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Oceanus Procellarum Oceanus Procellarum
by The Ovi Team
2017-11-19 09:48:09
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moon01_400November 19th 1969; Apollo program: Apollo 12 astronauts Pete Conrad and Alan Bean land at Oceanus Procellarum (the "Ocean of Storms") and become the third and fourth humans to walk on the Moon.

Oceanus Procellarum, Latin for "Ocean of Storms", is a vast lunar mare on the western edge of the near side of Earth's Moon. Its name derives from the old superstition that its appearance during the second quarter heralded bad weather. Oceanus Procellarum is the largest of the lunar maria, stretching more than 2,500 km (1,600 mi) across its north-south axis and covering roughly 4,000,000 km2 (1.5E+6 sq mi) but is, nevertheless, still smaller than the surface area of the Mediterranean Sea on Earth.

Like all lunar maria, Oceanus Procellarum was formed by ancient basaltic flood volcanic eruptions that covered the region in a thick, nearly flat layer of solidified magma. Unlike the other lunar maria, however, Oceanus Procellarum is not contained within a single well-defined impact basin (evidence for a "Procellarum basin" of impact origin is equivocal). Around its edges lie many minor bays and seas, including Mare Nubium and Mare Humorum to the south. To the northeast, Oceanus Procellarum is separated from Mare Imbrium by the Carpathian Mountains. On its north-west edge lies the 32 km wide Aristarchus ray crater, which is considered as the brightest feature on the Near side of the Moon. Also, the more-prominent ray-crater Copernicus lies within the eastern edge of the mare, distinctly with its bright ray materials sprawling over the darker material.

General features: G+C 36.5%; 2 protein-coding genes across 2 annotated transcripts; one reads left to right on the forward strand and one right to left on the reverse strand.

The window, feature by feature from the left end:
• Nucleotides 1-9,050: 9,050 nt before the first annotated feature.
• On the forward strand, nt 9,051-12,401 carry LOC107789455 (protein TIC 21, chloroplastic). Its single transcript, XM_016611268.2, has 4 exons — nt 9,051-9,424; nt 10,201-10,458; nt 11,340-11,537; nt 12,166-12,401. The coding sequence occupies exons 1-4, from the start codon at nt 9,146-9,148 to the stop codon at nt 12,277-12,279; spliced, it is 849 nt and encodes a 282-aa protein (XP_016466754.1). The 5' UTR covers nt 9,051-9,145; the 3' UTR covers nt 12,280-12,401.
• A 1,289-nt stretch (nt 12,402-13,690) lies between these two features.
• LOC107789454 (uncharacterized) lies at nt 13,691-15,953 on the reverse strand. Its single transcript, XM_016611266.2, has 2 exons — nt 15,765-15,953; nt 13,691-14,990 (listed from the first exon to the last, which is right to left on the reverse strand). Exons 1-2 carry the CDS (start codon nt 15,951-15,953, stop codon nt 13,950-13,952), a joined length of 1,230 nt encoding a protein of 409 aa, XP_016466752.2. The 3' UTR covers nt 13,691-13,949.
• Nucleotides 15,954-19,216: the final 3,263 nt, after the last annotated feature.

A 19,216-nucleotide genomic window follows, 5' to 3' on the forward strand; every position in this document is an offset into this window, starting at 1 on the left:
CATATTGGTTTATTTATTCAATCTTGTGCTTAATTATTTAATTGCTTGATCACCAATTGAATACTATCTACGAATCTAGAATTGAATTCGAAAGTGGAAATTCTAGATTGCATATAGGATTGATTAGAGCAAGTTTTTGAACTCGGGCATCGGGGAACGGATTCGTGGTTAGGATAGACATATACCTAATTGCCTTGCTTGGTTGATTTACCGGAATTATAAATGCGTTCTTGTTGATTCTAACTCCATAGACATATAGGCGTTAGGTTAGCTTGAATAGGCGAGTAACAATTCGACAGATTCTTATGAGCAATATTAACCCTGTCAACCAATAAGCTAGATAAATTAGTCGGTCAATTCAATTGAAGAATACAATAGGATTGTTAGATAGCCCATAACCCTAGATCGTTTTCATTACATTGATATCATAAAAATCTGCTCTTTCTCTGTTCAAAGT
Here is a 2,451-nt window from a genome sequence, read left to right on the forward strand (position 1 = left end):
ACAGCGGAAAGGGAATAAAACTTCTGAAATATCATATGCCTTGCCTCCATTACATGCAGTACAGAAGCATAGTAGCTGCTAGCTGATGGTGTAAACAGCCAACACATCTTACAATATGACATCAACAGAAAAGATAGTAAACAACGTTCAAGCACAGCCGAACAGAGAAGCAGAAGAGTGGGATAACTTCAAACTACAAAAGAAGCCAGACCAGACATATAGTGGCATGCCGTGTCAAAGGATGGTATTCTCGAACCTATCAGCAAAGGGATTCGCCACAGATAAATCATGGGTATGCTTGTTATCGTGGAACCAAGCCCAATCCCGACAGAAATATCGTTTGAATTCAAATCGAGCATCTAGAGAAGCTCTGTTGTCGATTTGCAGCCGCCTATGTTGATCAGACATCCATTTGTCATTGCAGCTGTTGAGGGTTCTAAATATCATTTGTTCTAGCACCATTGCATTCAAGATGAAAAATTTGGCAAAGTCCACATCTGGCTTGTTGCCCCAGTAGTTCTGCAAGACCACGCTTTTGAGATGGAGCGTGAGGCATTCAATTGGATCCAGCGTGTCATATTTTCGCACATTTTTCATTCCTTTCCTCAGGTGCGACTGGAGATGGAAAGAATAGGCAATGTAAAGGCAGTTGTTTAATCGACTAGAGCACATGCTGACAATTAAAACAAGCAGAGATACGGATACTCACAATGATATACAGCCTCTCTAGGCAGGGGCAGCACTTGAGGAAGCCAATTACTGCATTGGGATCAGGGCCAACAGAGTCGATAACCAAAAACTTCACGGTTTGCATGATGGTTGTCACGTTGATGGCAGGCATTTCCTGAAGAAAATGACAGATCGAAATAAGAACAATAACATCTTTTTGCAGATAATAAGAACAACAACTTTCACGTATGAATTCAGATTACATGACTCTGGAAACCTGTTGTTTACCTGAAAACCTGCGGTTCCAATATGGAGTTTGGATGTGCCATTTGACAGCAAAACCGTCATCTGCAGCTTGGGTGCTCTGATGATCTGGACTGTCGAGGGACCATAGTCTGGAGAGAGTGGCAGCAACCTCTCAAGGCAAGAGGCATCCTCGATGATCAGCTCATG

The robotic lunar probes Luna 9, Luna 13, Surveyor 1 and Surveyor 3 landed in Oceanus Procellarum. The manned Apollo 12 mission also landed in Oceanus Procellarum, with astronauts Pete Conrad and Alan Bean onboard.

On the northern edge of Oceanus Procellarum lies Sinus Roris.


    
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